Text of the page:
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Java Enterprise in a Nutshell, Third Edition by William Crawford, Jim Farley

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Declarative Security Versus Programmatic Security

Two basic approaches to implementing security are programmatic security, in which you embed explicit security calls directly into your code, and declarative security, in which you specify security policies using deployment descriptors and configuration files.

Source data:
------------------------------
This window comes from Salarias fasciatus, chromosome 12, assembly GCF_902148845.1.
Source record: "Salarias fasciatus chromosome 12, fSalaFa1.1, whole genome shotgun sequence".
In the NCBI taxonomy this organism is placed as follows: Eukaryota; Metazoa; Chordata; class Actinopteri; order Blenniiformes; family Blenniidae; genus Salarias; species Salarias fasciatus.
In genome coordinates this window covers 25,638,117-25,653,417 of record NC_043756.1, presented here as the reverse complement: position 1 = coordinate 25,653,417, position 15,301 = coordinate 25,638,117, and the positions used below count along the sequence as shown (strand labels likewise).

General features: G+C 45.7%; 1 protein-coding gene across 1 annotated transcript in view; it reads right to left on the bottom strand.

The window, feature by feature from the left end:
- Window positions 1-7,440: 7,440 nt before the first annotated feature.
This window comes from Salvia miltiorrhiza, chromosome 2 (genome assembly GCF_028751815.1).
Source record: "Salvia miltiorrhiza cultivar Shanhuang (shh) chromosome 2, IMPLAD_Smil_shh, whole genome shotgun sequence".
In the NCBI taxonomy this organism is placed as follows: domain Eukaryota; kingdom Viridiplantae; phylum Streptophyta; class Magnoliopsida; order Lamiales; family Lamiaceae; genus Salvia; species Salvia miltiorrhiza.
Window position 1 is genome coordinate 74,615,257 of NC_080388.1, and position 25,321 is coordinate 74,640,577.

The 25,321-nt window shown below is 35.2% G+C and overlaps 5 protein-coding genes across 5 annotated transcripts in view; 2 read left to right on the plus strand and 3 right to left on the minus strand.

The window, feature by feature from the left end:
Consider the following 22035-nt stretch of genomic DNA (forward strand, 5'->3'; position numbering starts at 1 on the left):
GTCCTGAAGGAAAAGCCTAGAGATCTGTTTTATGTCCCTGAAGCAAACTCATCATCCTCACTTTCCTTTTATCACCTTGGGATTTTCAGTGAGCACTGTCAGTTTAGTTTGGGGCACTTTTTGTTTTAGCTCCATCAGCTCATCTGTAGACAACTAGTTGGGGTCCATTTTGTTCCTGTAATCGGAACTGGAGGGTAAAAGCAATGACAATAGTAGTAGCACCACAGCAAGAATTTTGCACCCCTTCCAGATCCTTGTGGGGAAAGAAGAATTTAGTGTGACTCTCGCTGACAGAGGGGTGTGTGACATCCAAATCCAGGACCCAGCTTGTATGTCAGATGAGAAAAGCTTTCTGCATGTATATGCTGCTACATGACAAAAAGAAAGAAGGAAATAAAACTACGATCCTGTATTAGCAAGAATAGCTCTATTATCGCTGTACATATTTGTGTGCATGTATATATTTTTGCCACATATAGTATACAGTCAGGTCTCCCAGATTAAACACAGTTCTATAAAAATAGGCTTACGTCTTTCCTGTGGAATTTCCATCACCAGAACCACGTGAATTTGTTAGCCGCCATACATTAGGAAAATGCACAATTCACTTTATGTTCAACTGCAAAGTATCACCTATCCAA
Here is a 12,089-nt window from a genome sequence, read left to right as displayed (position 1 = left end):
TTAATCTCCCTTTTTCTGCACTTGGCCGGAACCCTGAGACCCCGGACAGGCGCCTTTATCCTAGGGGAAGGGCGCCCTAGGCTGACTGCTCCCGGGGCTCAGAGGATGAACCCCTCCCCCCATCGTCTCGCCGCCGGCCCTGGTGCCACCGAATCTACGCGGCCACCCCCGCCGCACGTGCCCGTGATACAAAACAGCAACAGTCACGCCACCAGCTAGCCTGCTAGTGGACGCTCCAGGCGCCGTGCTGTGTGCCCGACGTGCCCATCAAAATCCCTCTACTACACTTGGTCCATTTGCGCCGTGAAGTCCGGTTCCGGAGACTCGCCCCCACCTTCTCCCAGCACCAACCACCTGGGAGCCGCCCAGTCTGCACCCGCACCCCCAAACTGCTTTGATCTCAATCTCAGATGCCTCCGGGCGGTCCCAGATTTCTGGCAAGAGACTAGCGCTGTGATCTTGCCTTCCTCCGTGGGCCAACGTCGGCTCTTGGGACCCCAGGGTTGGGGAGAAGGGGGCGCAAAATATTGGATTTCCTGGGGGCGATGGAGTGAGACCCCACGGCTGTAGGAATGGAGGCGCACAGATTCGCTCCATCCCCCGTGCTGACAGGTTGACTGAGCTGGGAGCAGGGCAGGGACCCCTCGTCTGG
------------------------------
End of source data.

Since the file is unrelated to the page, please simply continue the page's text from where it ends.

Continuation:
When making use of programmatic security, you embed security enforcement within the application with programmatic checks on policies, to determine what a user is allowed to do or see in the application, and then react to this information appropriately. Programmatic security can be useful, even required in some situations, especially in application contexts in which the expressive power of declarative security is insufficient. But programmatic security should be used with care. If the design and implementation are not clever and the developers are not careful, such checks become scattered and strewn throughout the application code. This situation can become extremely difficult to maintain because of duplicated code and nonuniform implementation styles. For example, a change in a particular piece of business logic might require changing several pieces of code. This is expensive, because there is more code to update and test, and also error-prone, because it’s difficult to ensure that you’ve covered all the bases when the code is implemented and distributed in an ad hoc fashion. So with programmatic security, the onus is on you to architect your security code in such a way that ...

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